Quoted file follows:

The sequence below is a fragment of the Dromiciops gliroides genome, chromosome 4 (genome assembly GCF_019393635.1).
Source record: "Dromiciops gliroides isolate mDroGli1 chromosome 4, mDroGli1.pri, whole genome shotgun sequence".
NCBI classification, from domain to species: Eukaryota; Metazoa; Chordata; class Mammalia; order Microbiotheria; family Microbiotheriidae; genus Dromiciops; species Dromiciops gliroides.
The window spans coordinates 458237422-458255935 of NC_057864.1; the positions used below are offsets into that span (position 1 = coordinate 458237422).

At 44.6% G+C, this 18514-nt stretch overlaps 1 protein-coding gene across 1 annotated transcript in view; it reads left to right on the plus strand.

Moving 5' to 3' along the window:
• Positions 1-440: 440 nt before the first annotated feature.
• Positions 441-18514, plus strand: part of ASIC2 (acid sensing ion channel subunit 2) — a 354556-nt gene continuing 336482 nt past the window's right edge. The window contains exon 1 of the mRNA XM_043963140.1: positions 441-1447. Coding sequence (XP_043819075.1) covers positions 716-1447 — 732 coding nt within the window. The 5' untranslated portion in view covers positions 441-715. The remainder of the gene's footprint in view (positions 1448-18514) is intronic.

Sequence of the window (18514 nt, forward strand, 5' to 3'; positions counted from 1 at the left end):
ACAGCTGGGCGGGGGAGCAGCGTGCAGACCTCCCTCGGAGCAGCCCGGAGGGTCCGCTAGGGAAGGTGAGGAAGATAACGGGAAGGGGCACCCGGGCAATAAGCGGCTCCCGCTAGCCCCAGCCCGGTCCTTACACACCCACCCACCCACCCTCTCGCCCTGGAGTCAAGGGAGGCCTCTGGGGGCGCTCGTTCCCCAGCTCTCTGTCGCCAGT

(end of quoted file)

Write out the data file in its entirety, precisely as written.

The sequence below is a fragment of the Dromiciops gliroides genome, chromosome 4 (genome assembly GCF_019393635.1).
Source record: "Dromiciops gliroides isolate mDroGli1 chromosome 4, mDroGli1.pri, whole genome shotgun sequence".
NCBI classification, from domain to species: Eukaryota; Metazoa; Chordata; class Mammalia; order Microbiotheria; family Microbiotheriidae; genus Dromiciops; species Dromiciops gliroides.
The window spans coordinates 458237422-458255935 of NC_057864.1; the positions used below are offsets into that span (position 1 = coordinate 458237422).

At 44.6% G+C, this 18514-nt stretch overlaps 1 protein-coding gene across 1 annotated transcript in view; it reads left to right on the plus strand.

Moving 5' to 3' along the window:
• Positions 1-440: 440 nt before the first annotated feature.
• Positions 441-18514, plus strand: part of ASIC2 (acid sensing ion channel subunit 2) — a 354556-nt gene continuing 336482 nt past the window's right edge. The window contains exon 1 of the mRNA XM_043963140.1: positions 441-1447. Coding sequence (XP_043819075.1) covers positions 716-1447 — 732 coding nt within the window. The 5' untranslated portion in view covers positions 441-715. The remainder of the gene's footprint in view (positions 1448-18514) is intronic.

Sequence of the window (18514 nt, forward strand, 5' to 3'; positions counted from 1 at the left end):
ACAGCTGGGCGGGGGAGCAGCGTGCAGACCTCCCTCGGAGCAGCCCGGAGGGTCCGCTAGGGAAGGTGAGGAAGATAACGGGAAGGGGCACCCGGGCAATAAGCGGCTCCCGCTAGCCCCAGCCCGGTCCTTACACACCCACCCACCCACCCTCTCGCCCTGGAGTCAAGGGAGGCCTCTGGGGGCGCTCGTTCCCCAGCTCTCTGTCGCCAGT